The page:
Skin prickles, Peppa Pig, peas & more: allergy tests at three

IMG_7785IT’S BEEN a year since we last had Sidney skin prick tested and in that intervening period we’ve come on in leaps and bounds.

The wheat allergy bit the dust this summer and, since having a succession of negative and low skin prick results, we’ve been able to introduce some new foods: cannellini beans, butter beans, baked beans, coconut, mango, pineapple, melon, kiwi… The culinary world is opening up, and for that I am hugely grateful.

Continue reading “Skin prickles, Peppa Pig, peas & more: allergy tests at three”

Finally – have your say (though it may change jack shit)

Almost a year ago now I wrote a post about looming changes to the laws on food allergy labelling.

New EU regulations set to come into effect in December 2014 state that allergen information should be extended to non-prepacked foods – that means that restaurants, delis, cafes etc will be made to comply.

The catch is, however, that it is up to each individual European country to decide exactly how to implement the proposals. And I for one am desperate to avoid the same mess we’re in with allergen labelling in shops: that is, the manufacturers slapping on ‘may contain’ warnings willy-nilly without ever getting to grips with the issues of cross-contamination and actually doing something practical and helpful about it. Continue reading “Finally – have your say (though it may change jack shit)”

A doctor calls…

Well, no, not him – but am v happy to reveal that Dr Tammy Rothenberg, a consultant paediatrician with a specialist interest in allergies will be the resident expert at the food allergy parent support group in Stoke Newington on Saturday 30 June. Dr R – formerly of St Mary’s Hospital, Paddington and now the Homerton, Hackney – will be there to to answer all your burning questions about childhood food allergy. Plus there will be some great allergy friendly recipes to take home, as well as a chance just to catch up and chat with parents in the same boat.

Please follow this link for details and info on how to come along… Would love to see as many food allergy parents from the area as we can squeeze in!

Risk it for a biscuit?

I have a dilemma.

I know most ‘may contain’ food labelling is about arse-covering more than anything else, but do we let our nut, egg and sesame allergic Sidney eat pre-packaged foods that, on the face of it, are fine to eat, but contain the rotten little addendum: “Produced in a factory that handles egg, nuts and seeds”?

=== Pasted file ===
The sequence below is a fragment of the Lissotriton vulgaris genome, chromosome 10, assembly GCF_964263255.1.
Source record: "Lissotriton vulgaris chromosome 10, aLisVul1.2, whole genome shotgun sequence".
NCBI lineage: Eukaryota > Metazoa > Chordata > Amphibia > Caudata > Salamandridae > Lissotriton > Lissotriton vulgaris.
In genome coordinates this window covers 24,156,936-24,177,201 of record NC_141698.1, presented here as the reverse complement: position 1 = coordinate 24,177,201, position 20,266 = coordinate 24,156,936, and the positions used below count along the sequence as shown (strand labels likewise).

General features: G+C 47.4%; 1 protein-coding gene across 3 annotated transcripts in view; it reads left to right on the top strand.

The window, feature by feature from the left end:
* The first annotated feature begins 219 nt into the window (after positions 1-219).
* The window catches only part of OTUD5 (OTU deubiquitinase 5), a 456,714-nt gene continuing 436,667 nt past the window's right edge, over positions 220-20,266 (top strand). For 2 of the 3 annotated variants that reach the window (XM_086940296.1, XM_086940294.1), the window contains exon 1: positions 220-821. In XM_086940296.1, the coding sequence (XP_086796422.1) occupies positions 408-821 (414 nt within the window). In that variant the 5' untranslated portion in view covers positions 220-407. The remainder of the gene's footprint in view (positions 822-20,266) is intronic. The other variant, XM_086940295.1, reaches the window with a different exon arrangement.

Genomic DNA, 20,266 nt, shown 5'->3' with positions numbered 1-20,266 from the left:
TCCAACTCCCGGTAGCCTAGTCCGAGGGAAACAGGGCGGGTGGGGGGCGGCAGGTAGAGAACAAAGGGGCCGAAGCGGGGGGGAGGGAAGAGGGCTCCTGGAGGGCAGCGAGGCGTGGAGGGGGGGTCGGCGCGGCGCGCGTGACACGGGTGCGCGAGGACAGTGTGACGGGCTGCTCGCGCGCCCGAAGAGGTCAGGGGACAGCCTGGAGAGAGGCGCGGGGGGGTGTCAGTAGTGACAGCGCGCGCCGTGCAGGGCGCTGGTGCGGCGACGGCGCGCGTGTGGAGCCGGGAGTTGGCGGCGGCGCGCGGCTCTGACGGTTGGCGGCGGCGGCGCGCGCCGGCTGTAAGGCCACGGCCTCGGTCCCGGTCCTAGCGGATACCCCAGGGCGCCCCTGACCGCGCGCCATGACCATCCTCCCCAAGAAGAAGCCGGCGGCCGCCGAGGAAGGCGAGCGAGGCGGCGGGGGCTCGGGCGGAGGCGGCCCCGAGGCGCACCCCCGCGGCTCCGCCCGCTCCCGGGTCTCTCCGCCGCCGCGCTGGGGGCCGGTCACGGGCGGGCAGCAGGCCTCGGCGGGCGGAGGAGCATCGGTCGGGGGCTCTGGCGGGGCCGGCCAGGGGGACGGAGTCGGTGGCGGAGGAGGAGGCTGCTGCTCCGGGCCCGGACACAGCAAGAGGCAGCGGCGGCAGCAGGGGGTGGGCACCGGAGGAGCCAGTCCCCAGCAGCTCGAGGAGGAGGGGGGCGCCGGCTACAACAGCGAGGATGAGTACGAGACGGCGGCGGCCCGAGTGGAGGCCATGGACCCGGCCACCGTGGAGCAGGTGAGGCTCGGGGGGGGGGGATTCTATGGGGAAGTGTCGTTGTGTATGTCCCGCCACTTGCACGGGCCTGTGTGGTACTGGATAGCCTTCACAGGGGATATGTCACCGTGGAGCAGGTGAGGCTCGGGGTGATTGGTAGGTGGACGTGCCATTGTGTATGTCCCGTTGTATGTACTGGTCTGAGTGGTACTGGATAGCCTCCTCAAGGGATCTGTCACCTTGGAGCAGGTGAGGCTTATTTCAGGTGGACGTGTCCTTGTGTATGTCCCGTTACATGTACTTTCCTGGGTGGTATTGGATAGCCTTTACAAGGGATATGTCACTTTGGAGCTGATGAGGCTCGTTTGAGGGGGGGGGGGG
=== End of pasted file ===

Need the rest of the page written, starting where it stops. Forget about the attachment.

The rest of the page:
Our doctor, who we like very much because he’s sensible yet sunny, says those ‘may contain’ goods are most likely fine to eat if they’re from a major manufacturer or a household name supermarket. But, as he puts it, it depends on how risk averse you are.

I’d like not to be risk averse. I don’t want Sidney to go through life fearing travel, or eating out, or even eating in. I don’t want to deny him foods that would actually be fine to eat out of some vague sense of panic and because the brand’s lawyers said ‘stick that on there just in case someone sues’.

Today at Sainsbury’s I hovered over the baby snacks aisle, and two packs I hadn’t seen before: Plum’s ‘Strawberry Oaty Chomps’ and Ella’s Kitchen ‘Strawberries & Apples Nibbly Fingers’.

At the moment, his only between-meal snacks are fresh fruit, rice cakes, those full of air sweetcorn puff things and yoghurt. It would be lovely to let him have something different and these new bars seem all good: fruit, oats, quinoa…

But they are both produced in the bloody factory that also produces nuts blah blah. I have to confess, it annoys the hell out of me. The foods they make for younger babies have no such warnings; I assume it’s because controls are far stricter for the under-1s and that, once they’re past 12 months, it gets more of a faff, and more expensive, for the manufacturers to continue to be so rigorous.

So I hovered, and I picked them up, and I bought them, and now they’re sitting in our special allergy drawer in the kitchen (yes, we have one). But I’m too nervous to let him eat them. Yet.

What would you do?